Resort communicated with Karen and Michael Badia, representing to them “that it would
provide vehicular transportation for the Plaintiffs to and from various destinations in Belize”;
and (4) that same month, based on those representations, the Badias entered “into a contract
[with the Resort] for the sale of a travel package.” Doc. 20 at 10-11. Plaintiffs argue that their
“injuries directly arise out of [these] material connection[s] to” Massachusetts. Id. at 10; see also
id. at 11 (“Plaintiffs’ injuries were proximately related to the Defendant’s in-state contacts.”).
This argument is unavailing. To be sure, the Resort’s advertising, website, and in-state
conduct established a “relationship between the parties” and were “cause[s] in fact” of Plaintiffs’
injuries. Phillips Exeter, 196 F.3d at 290; Hannon, 524 F.3d at 282. The chain of causation is as
follows: If Michael Badia had not seen the Resort’s advertisement on TripAdvisor, then he
would not have gone to the Resort’s website and entered his contact information. Then the
Resort would not have emailed him about its various travel packages, or told him and Karen to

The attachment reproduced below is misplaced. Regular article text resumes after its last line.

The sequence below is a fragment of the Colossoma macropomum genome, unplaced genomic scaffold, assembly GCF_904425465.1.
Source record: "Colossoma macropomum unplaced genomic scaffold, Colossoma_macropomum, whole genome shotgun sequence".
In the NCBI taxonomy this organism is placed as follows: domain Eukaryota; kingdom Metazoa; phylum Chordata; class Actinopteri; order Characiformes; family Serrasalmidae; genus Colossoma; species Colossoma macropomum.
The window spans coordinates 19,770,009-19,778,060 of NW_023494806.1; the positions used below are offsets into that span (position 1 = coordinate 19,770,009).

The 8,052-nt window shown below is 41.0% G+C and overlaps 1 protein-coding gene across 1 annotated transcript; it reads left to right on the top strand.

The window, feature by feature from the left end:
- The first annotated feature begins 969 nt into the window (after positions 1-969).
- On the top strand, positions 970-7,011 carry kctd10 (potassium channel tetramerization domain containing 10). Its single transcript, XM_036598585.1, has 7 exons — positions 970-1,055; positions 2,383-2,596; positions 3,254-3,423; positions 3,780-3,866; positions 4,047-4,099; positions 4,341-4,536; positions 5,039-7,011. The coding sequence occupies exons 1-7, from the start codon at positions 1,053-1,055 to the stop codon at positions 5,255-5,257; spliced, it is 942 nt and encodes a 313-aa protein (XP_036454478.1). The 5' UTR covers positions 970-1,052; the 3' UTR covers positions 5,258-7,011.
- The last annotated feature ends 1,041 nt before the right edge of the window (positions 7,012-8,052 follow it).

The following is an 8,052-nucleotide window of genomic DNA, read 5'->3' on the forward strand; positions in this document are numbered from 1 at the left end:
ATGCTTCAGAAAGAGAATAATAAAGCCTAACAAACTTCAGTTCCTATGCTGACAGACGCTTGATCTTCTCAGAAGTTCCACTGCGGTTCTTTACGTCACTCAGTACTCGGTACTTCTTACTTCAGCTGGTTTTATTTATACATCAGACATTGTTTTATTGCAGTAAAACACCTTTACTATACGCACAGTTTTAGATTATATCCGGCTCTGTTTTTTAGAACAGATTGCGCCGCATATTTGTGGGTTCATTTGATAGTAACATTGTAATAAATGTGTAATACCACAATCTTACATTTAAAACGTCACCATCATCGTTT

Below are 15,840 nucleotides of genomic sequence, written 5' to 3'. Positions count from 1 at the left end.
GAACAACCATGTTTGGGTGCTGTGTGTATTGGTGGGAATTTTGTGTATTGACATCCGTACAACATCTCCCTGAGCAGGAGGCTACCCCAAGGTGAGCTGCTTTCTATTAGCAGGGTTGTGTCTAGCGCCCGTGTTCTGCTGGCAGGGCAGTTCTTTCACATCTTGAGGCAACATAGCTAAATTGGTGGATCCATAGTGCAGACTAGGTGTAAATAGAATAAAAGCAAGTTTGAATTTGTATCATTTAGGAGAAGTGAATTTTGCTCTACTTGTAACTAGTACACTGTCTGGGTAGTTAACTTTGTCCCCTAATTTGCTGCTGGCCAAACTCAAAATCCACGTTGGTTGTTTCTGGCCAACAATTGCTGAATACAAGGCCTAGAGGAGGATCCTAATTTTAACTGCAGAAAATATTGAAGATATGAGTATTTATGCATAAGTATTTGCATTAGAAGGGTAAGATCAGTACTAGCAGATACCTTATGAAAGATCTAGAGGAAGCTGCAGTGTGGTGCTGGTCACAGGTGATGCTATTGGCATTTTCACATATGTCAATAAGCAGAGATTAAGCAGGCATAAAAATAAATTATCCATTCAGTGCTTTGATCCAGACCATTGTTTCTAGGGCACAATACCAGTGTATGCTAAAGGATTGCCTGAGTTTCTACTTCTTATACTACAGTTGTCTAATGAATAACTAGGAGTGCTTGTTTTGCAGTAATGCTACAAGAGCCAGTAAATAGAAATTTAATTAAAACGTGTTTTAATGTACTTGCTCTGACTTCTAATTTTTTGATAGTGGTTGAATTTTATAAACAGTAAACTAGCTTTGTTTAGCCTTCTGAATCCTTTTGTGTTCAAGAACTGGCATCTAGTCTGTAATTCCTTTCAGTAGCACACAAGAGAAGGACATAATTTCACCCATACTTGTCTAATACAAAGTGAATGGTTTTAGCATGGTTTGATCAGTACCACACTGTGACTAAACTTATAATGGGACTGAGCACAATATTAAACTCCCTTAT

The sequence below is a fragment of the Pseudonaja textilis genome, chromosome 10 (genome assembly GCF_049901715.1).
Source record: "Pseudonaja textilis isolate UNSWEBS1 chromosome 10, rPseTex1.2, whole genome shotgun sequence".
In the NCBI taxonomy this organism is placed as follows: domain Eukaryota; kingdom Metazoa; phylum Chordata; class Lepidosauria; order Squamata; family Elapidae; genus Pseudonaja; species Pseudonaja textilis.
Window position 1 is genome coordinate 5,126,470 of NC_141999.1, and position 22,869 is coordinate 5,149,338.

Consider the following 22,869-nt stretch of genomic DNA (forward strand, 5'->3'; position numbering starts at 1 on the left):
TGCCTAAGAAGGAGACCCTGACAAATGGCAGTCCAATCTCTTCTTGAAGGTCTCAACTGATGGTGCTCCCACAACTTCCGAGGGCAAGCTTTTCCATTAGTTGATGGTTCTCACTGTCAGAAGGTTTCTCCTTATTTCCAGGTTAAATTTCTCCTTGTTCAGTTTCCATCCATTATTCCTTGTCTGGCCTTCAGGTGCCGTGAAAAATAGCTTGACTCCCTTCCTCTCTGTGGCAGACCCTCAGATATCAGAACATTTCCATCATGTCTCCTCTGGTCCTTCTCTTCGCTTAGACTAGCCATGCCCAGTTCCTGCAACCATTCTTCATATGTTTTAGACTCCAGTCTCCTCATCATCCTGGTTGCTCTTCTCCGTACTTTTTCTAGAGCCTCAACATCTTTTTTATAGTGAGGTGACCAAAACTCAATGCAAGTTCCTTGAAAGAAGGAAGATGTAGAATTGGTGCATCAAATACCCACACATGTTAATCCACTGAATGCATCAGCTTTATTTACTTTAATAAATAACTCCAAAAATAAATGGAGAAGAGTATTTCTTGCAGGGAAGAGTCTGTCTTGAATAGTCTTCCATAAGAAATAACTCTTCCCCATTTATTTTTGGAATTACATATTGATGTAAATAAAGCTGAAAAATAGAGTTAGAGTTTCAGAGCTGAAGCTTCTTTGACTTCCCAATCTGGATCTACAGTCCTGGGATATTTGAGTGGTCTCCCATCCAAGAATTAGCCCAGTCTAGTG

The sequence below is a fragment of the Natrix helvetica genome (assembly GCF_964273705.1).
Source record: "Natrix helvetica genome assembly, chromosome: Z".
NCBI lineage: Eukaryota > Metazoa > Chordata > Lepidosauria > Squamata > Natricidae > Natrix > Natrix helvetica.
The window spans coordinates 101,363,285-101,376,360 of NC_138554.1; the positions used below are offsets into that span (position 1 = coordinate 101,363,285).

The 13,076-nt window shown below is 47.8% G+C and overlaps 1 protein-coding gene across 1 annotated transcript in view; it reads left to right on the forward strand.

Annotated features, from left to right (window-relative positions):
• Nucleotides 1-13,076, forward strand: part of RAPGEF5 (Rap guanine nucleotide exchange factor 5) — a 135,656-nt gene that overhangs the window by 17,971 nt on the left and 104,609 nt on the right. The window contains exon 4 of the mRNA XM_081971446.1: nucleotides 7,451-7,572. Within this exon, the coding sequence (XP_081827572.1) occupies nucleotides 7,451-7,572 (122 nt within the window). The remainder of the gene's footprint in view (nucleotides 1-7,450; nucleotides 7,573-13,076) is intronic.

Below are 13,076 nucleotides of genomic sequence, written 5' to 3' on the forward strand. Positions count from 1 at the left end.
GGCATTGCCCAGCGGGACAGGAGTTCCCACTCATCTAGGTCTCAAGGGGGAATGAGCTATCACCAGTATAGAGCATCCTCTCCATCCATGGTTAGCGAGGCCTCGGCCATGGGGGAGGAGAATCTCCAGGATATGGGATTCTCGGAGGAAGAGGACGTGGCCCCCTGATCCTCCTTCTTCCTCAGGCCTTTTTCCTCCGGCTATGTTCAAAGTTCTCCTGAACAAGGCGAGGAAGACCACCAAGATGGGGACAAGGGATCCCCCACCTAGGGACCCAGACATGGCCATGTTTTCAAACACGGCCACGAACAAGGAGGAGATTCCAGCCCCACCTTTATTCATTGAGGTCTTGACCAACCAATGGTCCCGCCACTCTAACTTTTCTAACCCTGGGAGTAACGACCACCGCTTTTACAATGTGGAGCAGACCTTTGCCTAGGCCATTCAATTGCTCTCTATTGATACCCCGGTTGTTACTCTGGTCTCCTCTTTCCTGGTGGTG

call its Florida office. If Karen had not called, then the Resort would not have been able to
represent to her that it would provide transportation to and from various places in Belize. But for
that representation, the Badias would not have purchased the travel package for Plaintiffs. Then
the Plaintiffs would not have gone to the Resort and purchased a trip to Tikal, Guatemala, onsite.
But for that purchase, they would not have had any reason to get into a vehicle with Mr. Sho,
who allegedly drove negligently and caused Plaintiffs’ injuries.
Showing cause in fact is not sufficient to confer jurisdiction, however. Critically,
Plaintiffs cannot show that the Resort’s advertising, website, representations to the Badias, or
sale of the travel package in November 2012 “caused the injur[ies]” Plaintiffs suffered in Belize
on February 22, 2013. Swiss American Bank, 274 F.3d at 622. None of those connections to
Massachusetts “gave birth to” Plaintiffs’ causes of action; rather, the Resort’s allegedly negligent
entrustment and Mr. Sho’s allegedly negligent driving – both of which occurred in Belize –
“gave birth to” them. Hannon, 524 F.3d at 282. Thus, there is not a “substantial connection”
between Defendant’s “suit-related conduct” and Massachusetts. 8 Walden, 134 S. Ct. at 1121.
Even under a “relaxed” standard, the Court cannot find that this litigation about what happened
on February 22, 2013, is “founded directly” on the Resort’s advertising, website, or forum-based
activities in November 2012. 9 Baskin-Robbins, 825 F.3d at 35; Adelson, 510 F.3d at 48. As a
result, the relatedness prong is not satisfied.
Because the relatedness requirement has not been met, the Court need not analyze the